Reconnecting with Society through Books

Books have always been my thing. I started reading the Harry Potter series in first grade and did not stop until a week after the Deathly Hallows release in 2007. In between books, I racked up hours devouring Sharon Creech novels and other fantasy series. This helped secure my annual victory in “Tons of Reading,” an elementary school class competition to determine the most avid reader.

By high school, I had read Fahrenheit 451 and was well into Gone with the Wind. But then life became busy and my pleasure reading was limited. Still, I managed to read classics like Animal Farm and Brave New World through my classes, and I savored every word.

But in my interactions with other readers I have noticed a glaring hole in my book repertoire. I have not read some of the most essential stories that seem to grace every must-read modern classics list. Against all odds, I have missed Kesey and Steinbeck and Vonnegut. I have not even read the great American novel, The Great Gatsby. When I fail to effortlessly quote and discuss these books–due to the fact that I have not read them–I feel inadequate as a self-proclaimed reader.

Imagine if a runner did not know about Steve Prefontaine or Joan Benoit Samuelson or Mary Decker Slaney. These people defined the sport of American middle distance and distance running. They paved the way for every distance runner that would follow. And they should be celebrated accordingly. Of course I know all about these runners because running is such a massive part of my life, but so is reading.

Alas, there is only one solution, and that is to read these books. So that is what I will do. I now present my list of Top 10 Books I Must Read Before I can Consider Myself a Fully Functioning Member of Society:

1. Slaughterhouse-Five by Kurt Vonnegut (1972)

2. One Flew Over the Cuckoo’s Nest by Ken Kesey (1962)

3. Sometimes a Great Notion by Ken Kesey (1964)

4. East of Eden by John Steinbeck (1952)

5. Catch 22 by Joseph Heller (1961)

6. The Great Gatsby by F. Scott Fitzgerald (1925)

7. To Kill a Mockingbird by Harper Lee (1960)

8. On the Road by Jack Kerouac (1957)

9. The Electric Kool-Aid Acid Test by Tom Wolfe (1968)

10. One Hundred Years of Solitude by Gabriel García Márquez (1967)

As I compiled this list, I noticed an alarmingly common theme: all but one were published within a 20 year period between 1952 and 1972. This also happens to be the time period where I belong. My father recently said, “You are a flower child.” I am confident that these books will allow me to better understand my flower child roots and the era in which they began.

Surprise! I have already started my reading journey. In a recent week of strikingly sunny weather, I laid outside and read about war and time travel. That’s right, Kurt Vonnegut, I can now say “So it goes” without fear that my fraud will be detected. And I am well on my way to understanding Ken Kesey a little bit more through the eyes of Chief and McMurphy.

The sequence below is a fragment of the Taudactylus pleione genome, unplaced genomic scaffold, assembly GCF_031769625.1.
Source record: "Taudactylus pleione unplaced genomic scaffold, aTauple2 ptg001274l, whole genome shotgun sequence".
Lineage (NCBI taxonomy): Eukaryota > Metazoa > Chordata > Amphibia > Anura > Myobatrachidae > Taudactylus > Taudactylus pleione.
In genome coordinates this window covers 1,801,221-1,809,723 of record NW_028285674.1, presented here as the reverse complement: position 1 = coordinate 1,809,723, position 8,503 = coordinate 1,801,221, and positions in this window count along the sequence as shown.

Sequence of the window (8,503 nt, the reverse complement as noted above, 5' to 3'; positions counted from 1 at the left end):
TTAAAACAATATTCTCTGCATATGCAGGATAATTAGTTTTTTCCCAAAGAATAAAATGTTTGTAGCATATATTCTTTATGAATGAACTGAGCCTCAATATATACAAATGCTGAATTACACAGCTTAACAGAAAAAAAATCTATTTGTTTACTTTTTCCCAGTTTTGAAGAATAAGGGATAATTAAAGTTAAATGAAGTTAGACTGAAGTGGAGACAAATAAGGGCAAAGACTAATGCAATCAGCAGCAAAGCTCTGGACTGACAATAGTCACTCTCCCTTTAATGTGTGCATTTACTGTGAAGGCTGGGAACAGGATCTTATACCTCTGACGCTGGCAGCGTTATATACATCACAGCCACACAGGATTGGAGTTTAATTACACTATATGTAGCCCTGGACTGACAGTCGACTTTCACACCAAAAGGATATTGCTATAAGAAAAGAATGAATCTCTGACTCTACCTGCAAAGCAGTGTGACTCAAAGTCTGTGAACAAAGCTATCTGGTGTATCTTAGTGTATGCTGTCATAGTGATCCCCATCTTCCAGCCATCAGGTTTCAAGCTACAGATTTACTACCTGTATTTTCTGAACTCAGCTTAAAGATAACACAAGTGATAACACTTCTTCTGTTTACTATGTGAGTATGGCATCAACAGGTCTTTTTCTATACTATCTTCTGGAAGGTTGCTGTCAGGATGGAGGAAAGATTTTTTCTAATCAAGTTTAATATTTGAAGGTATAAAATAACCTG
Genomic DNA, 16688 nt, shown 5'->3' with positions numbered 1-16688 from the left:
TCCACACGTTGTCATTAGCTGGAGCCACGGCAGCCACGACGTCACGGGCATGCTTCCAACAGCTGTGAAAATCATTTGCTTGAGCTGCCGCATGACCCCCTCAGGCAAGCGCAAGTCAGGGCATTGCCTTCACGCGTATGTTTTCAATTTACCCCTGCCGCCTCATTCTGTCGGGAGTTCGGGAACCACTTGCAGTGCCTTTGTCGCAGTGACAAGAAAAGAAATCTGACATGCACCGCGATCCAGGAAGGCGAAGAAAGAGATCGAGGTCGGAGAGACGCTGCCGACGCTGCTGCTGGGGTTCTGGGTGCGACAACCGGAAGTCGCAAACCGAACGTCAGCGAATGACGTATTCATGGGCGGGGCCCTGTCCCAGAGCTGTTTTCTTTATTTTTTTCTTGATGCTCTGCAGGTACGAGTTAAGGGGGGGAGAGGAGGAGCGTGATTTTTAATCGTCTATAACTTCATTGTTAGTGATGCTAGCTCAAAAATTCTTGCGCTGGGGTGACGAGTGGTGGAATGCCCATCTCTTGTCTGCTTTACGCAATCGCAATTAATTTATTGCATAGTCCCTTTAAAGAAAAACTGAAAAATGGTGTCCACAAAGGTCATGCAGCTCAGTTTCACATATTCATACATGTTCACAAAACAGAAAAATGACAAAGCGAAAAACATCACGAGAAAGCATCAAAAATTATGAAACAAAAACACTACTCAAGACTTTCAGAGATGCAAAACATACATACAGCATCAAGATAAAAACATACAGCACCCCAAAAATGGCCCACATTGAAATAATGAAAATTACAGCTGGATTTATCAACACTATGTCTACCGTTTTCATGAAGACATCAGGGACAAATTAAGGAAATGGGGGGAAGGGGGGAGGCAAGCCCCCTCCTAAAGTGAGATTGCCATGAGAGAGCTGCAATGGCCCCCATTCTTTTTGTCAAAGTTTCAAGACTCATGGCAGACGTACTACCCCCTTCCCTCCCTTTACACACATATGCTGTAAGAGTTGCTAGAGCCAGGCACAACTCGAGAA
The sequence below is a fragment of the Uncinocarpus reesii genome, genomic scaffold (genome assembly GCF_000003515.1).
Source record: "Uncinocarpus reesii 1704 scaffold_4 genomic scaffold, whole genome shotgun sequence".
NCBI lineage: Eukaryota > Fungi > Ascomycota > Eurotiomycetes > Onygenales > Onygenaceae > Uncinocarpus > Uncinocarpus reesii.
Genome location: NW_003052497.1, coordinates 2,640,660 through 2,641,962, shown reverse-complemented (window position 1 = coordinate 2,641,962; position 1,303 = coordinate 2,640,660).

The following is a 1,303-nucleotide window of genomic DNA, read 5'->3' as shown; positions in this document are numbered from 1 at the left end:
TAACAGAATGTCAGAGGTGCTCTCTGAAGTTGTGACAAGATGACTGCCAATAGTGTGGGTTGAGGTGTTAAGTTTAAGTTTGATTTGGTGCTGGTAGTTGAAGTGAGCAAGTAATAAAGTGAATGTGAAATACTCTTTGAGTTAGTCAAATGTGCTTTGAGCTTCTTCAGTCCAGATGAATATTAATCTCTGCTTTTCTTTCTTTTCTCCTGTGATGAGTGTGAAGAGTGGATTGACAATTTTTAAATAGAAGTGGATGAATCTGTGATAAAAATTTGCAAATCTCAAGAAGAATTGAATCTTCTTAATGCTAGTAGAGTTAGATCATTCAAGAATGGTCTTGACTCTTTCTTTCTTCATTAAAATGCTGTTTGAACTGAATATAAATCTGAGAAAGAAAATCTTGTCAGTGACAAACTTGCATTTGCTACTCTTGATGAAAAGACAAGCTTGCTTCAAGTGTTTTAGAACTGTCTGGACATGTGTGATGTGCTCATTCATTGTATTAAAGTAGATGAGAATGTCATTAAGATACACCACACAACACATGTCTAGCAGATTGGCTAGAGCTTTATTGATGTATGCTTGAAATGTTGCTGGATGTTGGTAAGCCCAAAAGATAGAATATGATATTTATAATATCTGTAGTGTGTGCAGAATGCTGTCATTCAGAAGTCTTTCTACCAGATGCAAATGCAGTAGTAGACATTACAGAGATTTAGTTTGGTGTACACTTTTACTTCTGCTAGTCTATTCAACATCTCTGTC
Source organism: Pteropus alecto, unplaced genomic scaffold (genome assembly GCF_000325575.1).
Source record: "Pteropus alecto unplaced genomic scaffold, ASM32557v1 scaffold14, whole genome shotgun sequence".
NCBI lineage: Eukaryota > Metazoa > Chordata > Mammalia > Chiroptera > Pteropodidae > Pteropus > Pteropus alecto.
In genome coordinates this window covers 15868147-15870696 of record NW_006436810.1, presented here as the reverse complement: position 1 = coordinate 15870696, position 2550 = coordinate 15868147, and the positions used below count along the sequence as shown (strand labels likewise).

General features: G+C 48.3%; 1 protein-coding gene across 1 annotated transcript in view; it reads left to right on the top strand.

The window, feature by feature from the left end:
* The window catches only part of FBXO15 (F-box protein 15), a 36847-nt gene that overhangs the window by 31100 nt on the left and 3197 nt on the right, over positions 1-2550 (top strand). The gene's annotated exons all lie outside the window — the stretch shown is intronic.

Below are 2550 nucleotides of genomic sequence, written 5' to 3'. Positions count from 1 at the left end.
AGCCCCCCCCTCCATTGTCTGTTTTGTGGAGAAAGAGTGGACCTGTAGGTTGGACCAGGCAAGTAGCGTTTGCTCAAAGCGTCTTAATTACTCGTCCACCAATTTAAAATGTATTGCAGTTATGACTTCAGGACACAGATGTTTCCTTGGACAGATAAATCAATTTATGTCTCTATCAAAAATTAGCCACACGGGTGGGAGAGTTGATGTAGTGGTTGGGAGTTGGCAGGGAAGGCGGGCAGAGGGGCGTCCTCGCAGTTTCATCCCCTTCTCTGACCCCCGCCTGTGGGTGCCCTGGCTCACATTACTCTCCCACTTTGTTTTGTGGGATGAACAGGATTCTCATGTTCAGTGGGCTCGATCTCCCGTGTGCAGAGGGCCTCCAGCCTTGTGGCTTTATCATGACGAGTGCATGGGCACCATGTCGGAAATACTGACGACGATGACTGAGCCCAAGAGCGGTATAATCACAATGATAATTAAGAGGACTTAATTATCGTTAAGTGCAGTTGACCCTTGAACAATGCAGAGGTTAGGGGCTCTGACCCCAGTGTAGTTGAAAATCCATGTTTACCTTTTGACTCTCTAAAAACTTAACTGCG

I will track the rest of my progress here and add a few thoughts as I finish the big ten. But for now, I will delve back into the Oregon insane asylum until I emerge one step closer to fully functioning personhood.


Free Moon

One month into my freshman year of Catholic high school, I stood eating goldfish in a crowded hallway with my newest friends. We were amid a ten-minute break and the conversation had begun to run thin; each orange cracker placed in my mouth allowed me a few more seconds of socially acceptable silence. Though I knew one friend from middle school, the rest were entirely from that month and we had not yet bridged the defining stage of friendship: inside jokes.

After several long minutes of bearably awkward freshman conversation, one particularly enthusiastic friend whipped out her phone to capture my goldfish-eating moment and simultaneously asked for my number. Midway through typing my name, she paused and slowly raised her head to look at me. Noting her wild gaze, I immediately ceased movement and, with a lone goldfish hovering in my hand, awaited her next move.

“Monica,” she said. “Moooonica. MOON-ica. What if someone asked you to prom and said, ‘I’ll jump over the MOON for you?!’” We locked eyes in silence for several seconds until she abruptly deleted what she had typed and replaced it with what would forever become my nickname in that emerging friend group.

Since that fateful day, no one has asked me to a dance saying they would jump over the moon for me, and most people do not even call me Moon, but the name still feels essential to my friendships and, in small part, my identity. Plus I think the real moon is pretty freaking rad and the mere concept of space and the universe spirals me into an existential tizzy every time it comes up. Fundamentally, I feel connected enough to that gray sphere to make it 50% of this blog’s title.

The other 50% comes from the entire purpose for this blog. Since starting college I have felt freer to choose my own adventure than when I first read Goosebumps books as a child. Now I can write my own chapters and go back to the start when I need and even keep moving forward when the first adventure should end. My capacity for curiosity and exploration is endless, my quest for meaning and purpose is uninhibited and my desire for universal justice is unchanging.

This blog is essentially my attempt to release my thoughts to the world and create something meaningful.

This may emerge through opinions or stories or pictures but it will always reflect my fundamental belief in equality and it will always parallel my struggle to make sense of the world. I cannot predict how this story will end, but the adventure begins now.